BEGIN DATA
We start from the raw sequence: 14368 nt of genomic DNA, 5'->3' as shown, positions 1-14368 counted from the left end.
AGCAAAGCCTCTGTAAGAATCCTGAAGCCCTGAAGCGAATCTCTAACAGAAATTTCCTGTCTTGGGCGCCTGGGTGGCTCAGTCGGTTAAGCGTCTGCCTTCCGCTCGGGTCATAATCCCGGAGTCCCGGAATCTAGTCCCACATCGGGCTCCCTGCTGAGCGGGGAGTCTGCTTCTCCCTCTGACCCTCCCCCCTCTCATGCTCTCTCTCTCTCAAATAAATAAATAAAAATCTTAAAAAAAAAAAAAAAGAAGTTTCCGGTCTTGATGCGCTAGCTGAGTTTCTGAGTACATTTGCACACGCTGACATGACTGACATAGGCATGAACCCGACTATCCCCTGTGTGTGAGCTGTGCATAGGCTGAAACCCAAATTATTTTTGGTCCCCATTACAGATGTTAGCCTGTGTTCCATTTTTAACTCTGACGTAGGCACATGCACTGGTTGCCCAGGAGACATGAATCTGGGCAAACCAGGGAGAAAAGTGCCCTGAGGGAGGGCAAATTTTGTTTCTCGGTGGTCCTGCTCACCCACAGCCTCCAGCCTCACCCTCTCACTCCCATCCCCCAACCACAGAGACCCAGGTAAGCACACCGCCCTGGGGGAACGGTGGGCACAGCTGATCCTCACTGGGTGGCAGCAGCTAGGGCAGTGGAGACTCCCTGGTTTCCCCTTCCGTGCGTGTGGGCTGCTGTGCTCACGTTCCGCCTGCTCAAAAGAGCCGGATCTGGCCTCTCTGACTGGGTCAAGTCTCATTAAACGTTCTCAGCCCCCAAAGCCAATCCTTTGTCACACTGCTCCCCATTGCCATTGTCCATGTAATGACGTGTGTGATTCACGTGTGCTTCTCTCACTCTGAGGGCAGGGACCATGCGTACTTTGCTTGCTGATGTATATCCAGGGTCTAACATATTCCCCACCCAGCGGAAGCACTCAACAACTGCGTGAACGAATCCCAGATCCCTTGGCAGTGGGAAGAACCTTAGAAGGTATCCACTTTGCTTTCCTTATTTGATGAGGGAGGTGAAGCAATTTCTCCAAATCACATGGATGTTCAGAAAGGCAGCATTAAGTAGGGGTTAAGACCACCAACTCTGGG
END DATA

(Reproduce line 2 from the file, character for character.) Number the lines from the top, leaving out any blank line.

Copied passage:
AGCAAAGCCTCTGTAAGAATCCTGAAGCCCTGAAGCGAATCTCTAACAGAAATTTCCTGTCTTGGGCGCCTGGGTGGCTCAGTCGGTTAAGCGTCTGCCTTCCGCTCGGGTCATAATCCCGGAGTCCCGGAATCTAGTCCCACATCGGGCTCCCTGCTGAGCGGGGAGTCTGCTTCTCCCTCTGACCCTCCCCCCTCTCATGCTCTCTCTCTCTCAAATAAATAAATAAAAATCTTAAAAAAAAAAAAAAAGAAGTTTCCGGTCTTGATGCGCTAGCTGAGTTTCTGAGTACATTTGCACACGCTGACATGACTGACATAGGCATGAACCCGACTATCCCCTGTGTGTGAGCTGTGCATAGGCTGAAACCCAAATTATTTTTGGTCCCCATTACAGATGTTAGCCTGTGTTCCATTTTTAACTCTGACGTAGGCACATGCACTGGTTGCCCAGGAGACATGAATCTGGGCAAACCAGGGAGAAAAGTGCCCTGAGGGAGGGCAAATTTTGTTTCTCGGTGGTCCTGCTCACCCACAGCCTCCAGCCTCACCCTCTCACTCCCATCCCCCAACCACAGAGACCCAGGTAAGCACACCGCCCTGGGGGAACGGTGGGCACAGCTGATCCTCACTGGGTGGCAGCAGCTAGGGCAGTGGAGACTCCCTGGTTTCCCCTTCCGTGCGTGTGGGCTGCTGTGCTCACGTTCCGCCTGCTCAAAAGAGCCGGATCTGGCCTCTCTGACTGGGTCAAGTCTCATTAAACGTTCTCAGCCCCCAAAGCCAATCCTTTGTCACACTGCTCCCCATTGCCATTGTCCATGTAATGACGTGTGTGATTCACGTGTGCTTCTCTCACTCTGAGGGCAGGGACCATGCGTACTTTGCTTGCTGATGTATATCCAGGGTCTAACATATTCCCCACCCAGCGGAAGCACTCAACAACTGCGTGAACGAATCCCAGATCCCTTGGCAGTGGGAAGAACCTTAGAAGGTATCCACTTTGCTTTCCTTATTTGATGAGGGAGGTGAAGCAATTTCTCCAAATCACATGGATGTTCAGAAAGGCAGCATTAAGTAGGGGTTAAGACCACCAACTCTGGG